Willkommen

Bitte beachten Sie, dass die Einträge in umgekehrter Reihenfolge geschrieben sind, der erste Eintrag befindet sich unten auf der Seite. Um Dieters ersten Eintrag zu lesen, beginnen Sie bitte hier!

Please note that the entries on each page are in reverse order, first entry at the bottom of the page. To read Dieter´s first entry, please start from here!

Veuillez noter que les inscriptions au journal figurant à chaque page sont reprises dans l'ordre inverse, la plus ancienne étant en bas de page. Pour voir la toute première inscription de Dieter, commencez ici!

Si noti che le date di inserimento nel diario sono in ordine inverso, si parte da quella a fondo pagina. Per andare al primo giorno del diario di Dieter clicca qui!

Mein Bild
In Mori (Stockelsdorf) bei Lübeck aufgewachsen, habe ich bereits von 1916 bis 1918 am Ersten Weltkrieg im Füsilierregiment "Königin" Nr. 86 teilgenommen. Im August 1939 wurde ich als Veteran in die Wehrmacht eingezogen. In diesem Blog veröffentliche ich mein Kriegstagebuch.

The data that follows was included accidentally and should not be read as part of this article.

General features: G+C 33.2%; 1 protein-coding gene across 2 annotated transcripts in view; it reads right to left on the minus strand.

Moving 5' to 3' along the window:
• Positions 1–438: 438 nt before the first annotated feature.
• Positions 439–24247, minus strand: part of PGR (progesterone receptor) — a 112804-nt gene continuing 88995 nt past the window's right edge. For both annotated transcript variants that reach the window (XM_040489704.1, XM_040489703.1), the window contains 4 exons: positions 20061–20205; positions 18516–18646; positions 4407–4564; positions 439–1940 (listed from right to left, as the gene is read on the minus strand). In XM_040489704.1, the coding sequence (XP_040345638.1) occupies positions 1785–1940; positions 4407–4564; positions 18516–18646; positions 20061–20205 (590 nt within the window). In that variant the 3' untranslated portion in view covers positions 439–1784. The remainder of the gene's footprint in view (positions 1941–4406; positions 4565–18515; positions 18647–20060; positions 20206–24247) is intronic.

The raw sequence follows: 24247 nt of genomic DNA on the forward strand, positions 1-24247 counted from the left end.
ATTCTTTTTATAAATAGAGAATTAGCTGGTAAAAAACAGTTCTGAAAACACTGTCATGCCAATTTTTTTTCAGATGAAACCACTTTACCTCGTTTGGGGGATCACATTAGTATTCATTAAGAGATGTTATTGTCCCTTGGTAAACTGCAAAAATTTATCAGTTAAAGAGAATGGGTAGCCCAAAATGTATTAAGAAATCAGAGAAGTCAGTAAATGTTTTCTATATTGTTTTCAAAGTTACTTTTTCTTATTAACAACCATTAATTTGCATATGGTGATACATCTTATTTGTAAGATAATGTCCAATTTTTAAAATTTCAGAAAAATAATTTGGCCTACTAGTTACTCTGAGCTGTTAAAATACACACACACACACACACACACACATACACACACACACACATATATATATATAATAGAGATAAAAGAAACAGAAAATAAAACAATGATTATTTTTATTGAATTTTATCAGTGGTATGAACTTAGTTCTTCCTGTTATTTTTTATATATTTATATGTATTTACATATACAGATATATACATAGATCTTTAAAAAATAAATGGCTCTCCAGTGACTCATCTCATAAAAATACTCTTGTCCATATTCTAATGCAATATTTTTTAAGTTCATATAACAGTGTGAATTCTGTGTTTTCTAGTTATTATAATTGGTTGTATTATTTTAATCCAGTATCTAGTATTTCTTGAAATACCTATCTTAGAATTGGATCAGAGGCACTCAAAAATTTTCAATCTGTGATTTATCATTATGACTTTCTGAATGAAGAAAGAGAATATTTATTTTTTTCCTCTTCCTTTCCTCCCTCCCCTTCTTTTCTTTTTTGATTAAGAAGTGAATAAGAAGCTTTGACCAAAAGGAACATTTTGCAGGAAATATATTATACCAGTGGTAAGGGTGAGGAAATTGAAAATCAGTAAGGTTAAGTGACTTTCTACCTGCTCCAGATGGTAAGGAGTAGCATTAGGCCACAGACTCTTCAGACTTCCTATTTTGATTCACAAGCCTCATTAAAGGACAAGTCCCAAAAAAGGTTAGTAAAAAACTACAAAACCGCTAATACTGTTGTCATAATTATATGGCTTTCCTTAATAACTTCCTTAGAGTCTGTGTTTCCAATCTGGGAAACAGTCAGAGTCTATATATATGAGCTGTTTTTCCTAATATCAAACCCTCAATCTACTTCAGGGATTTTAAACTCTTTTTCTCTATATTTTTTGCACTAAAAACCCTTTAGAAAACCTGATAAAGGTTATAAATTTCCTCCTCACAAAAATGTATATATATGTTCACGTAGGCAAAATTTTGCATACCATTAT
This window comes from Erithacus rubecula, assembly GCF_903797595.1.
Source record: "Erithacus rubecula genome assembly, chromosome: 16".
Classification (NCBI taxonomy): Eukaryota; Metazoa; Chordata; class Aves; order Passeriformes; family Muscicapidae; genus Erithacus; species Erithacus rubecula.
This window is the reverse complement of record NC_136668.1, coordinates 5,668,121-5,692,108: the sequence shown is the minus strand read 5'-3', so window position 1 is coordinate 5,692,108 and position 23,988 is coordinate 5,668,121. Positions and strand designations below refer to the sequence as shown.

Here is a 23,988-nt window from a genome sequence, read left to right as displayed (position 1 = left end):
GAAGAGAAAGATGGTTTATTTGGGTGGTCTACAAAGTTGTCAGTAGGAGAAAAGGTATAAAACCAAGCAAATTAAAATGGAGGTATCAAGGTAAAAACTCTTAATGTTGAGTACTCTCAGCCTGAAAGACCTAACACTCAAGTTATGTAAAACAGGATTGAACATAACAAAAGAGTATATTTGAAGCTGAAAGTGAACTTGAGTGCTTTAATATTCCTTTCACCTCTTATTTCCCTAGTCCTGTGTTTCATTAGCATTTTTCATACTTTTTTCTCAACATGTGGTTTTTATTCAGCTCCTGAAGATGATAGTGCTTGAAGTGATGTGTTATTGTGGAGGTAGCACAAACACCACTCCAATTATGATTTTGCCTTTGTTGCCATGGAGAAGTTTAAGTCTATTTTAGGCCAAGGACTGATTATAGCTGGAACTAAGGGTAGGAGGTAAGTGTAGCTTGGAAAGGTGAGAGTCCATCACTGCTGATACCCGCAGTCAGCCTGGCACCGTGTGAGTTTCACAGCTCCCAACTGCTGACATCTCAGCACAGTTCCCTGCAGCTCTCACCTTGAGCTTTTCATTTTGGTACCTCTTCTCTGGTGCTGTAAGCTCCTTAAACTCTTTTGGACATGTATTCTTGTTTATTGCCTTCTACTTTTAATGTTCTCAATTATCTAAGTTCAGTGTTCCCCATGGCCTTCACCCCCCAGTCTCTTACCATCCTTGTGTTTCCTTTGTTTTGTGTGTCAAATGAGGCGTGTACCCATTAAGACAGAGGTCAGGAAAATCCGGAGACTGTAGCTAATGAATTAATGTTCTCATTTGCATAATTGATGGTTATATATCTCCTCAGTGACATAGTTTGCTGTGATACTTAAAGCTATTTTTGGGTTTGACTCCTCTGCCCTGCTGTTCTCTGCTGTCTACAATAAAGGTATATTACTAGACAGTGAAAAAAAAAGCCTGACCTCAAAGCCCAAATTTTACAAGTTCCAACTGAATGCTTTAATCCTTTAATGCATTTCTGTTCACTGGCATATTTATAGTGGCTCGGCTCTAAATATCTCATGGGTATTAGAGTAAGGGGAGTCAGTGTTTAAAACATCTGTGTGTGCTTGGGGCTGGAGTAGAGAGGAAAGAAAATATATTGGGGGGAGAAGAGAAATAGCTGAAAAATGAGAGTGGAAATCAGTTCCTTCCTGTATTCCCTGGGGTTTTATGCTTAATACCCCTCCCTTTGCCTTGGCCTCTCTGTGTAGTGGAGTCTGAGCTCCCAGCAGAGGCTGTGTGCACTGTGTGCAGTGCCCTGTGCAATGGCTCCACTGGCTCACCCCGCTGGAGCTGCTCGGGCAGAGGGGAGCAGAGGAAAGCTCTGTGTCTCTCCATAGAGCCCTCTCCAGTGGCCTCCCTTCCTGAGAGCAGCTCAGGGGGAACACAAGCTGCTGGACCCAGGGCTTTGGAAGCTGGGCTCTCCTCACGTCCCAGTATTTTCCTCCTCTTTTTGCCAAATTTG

Sonntag, 11. November 2012

11. November 1939

Maiwaldts Geburtstag. Wir sind 12 Kameraden am Abend und feiern bis ½ 2 Uhr. Es gab Bier, Weingrog, Wacholder, Kaffee und Torte. Frau Theißen hatte viel Arbeit.

Maiwaldt's birthday. In the evening we are 12 comrades and celebrate until half past one a.m. We had beer, wine grog, gin, coffee and cake. Mrs. Theißen had a lot of work.

FRA IT

Kommentare:

  1. Interesting that Dieter makes no comment on the date.

    In France and the UK, 11 November was - and to this day remains - a big day, known in English as Armistice Day. It marks the anniversary of the end of the First World war, and is generally commemorated without any triumphalism but rather in sadness at the loss of life in that war (and since 1945 also in subsequent wars).

    AntwortenLöschen
  2. I could imagine that this date is not something that conservative people would celebrate back in those times. It would rather be seen as a symbol for defeat and loss.
    Still in Germany there is no tradition of celebrating neither Nov 11th, nor Mai 8th.

    To me, as someone of the "younger" generation, this is somewhat strange. We were raised with a strong focus on the horros that every war brings and the freedom that was regained by losing the war. Nevertheless, War End is no public holiday. This is illogic to me.

    AntwortenLöschen